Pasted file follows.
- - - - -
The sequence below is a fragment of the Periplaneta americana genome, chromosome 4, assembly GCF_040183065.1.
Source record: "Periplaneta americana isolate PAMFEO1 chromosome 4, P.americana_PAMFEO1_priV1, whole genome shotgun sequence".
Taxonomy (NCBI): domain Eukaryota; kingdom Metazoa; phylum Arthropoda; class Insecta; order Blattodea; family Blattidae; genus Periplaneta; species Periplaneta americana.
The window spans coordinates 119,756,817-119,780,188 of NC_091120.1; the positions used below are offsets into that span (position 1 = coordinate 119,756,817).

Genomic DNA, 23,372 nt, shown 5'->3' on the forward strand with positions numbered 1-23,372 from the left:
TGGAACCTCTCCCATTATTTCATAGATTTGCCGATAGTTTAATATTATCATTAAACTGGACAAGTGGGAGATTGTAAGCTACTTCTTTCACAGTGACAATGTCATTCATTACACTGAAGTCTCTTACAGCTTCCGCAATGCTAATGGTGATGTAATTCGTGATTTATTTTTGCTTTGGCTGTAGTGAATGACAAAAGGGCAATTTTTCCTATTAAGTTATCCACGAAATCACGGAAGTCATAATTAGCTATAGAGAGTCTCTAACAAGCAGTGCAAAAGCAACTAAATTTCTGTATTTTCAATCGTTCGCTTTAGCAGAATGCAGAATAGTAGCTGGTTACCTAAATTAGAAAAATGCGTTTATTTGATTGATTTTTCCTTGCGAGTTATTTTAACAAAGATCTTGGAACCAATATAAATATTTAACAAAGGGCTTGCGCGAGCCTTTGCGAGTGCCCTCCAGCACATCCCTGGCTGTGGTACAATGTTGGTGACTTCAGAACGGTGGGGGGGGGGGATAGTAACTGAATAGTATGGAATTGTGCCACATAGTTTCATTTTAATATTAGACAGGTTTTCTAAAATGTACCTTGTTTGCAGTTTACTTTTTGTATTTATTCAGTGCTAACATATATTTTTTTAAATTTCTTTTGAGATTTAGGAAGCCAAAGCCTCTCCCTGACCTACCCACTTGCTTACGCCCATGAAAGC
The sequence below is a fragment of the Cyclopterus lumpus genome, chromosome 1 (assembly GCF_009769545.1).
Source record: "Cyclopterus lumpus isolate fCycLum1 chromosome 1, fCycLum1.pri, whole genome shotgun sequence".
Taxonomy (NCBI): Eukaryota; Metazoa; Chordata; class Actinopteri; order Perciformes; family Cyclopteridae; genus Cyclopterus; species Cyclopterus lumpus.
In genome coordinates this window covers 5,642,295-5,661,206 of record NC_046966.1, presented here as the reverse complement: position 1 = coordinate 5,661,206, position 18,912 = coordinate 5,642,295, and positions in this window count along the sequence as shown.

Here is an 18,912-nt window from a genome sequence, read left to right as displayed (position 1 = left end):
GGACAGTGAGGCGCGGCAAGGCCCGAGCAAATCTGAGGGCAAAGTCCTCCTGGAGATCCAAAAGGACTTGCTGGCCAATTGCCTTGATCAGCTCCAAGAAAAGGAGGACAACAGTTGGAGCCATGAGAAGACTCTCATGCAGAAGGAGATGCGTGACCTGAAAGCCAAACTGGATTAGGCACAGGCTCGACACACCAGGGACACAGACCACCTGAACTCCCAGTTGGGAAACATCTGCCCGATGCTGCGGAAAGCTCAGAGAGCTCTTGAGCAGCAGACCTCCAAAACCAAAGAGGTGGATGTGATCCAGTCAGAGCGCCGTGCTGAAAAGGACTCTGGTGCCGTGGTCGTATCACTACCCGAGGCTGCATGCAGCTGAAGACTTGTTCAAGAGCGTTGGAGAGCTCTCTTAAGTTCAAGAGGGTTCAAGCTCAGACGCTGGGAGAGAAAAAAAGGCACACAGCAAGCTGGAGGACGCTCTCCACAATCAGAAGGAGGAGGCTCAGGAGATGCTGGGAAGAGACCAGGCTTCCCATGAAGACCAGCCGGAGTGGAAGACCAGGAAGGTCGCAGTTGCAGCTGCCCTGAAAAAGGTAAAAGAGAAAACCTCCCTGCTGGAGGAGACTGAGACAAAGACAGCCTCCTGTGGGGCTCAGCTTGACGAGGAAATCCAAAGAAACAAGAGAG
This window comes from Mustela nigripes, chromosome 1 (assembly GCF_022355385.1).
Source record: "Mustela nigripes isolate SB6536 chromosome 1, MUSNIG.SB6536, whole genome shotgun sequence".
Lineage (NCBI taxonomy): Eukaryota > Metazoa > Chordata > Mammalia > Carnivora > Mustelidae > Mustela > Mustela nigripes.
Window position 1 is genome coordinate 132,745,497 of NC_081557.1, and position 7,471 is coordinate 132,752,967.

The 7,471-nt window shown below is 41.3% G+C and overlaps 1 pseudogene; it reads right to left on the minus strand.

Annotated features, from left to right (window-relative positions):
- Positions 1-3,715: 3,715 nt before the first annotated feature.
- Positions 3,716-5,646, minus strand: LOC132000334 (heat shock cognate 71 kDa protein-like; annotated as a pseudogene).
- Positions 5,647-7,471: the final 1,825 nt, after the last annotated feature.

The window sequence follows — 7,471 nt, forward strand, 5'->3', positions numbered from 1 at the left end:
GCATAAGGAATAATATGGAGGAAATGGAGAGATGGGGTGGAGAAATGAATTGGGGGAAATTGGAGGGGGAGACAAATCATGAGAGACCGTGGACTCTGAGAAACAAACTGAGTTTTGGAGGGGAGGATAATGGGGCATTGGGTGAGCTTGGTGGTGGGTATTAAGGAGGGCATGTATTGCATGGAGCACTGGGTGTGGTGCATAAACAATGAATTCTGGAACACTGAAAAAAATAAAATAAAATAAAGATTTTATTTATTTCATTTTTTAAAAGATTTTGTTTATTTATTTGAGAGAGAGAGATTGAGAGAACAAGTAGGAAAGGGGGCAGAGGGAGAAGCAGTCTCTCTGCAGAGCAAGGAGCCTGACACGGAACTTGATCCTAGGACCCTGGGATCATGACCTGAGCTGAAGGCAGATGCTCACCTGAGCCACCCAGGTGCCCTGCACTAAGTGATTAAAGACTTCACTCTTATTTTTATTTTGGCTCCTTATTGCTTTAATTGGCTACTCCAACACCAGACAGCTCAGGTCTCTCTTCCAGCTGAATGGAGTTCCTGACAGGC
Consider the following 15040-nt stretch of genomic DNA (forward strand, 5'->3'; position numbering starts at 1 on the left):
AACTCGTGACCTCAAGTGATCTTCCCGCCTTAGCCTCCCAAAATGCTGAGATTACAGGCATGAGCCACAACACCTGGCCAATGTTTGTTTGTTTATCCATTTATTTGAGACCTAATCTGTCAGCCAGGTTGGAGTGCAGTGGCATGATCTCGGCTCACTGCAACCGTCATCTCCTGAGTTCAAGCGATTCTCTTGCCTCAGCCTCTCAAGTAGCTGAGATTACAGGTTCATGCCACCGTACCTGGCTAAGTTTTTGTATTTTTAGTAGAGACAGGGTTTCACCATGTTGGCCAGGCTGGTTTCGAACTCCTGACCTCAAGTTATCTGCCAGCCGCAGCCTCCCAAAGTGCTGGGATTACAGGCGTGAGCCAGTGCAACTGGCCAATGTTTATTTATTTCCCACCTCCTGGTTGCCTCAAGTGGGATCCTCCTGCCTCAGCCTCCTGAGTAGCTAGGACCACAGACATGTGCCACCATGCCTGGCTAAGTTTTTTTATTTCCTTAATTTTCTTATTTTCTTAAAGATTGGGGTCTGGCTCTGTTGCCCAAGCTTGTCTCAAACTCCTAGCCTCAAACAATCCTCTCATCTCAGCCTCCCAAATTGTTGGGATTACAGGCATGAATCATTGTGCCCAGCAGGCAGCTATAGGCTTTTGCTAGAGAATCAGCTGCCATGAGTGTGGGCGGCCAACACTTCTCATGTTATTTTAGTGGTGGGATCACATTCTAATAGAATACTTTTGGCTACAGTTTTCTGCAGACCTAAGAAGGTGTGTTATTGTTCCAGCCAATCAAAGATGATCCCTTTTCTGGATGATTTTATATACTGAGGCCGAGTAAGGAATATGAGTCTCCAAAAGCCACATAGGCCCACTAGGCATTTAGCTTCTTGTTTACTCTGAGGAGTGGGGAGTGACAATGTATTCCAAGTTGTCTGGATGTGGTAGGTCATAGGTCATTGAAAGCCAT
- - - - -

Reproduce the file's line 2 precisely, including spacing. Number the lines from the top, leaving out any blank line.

Source record: "Periplaneta americana isolate PAMFEO1 chromosome 4, P.americana_PAMFEO1_priV1, whole genome shotgun sequence".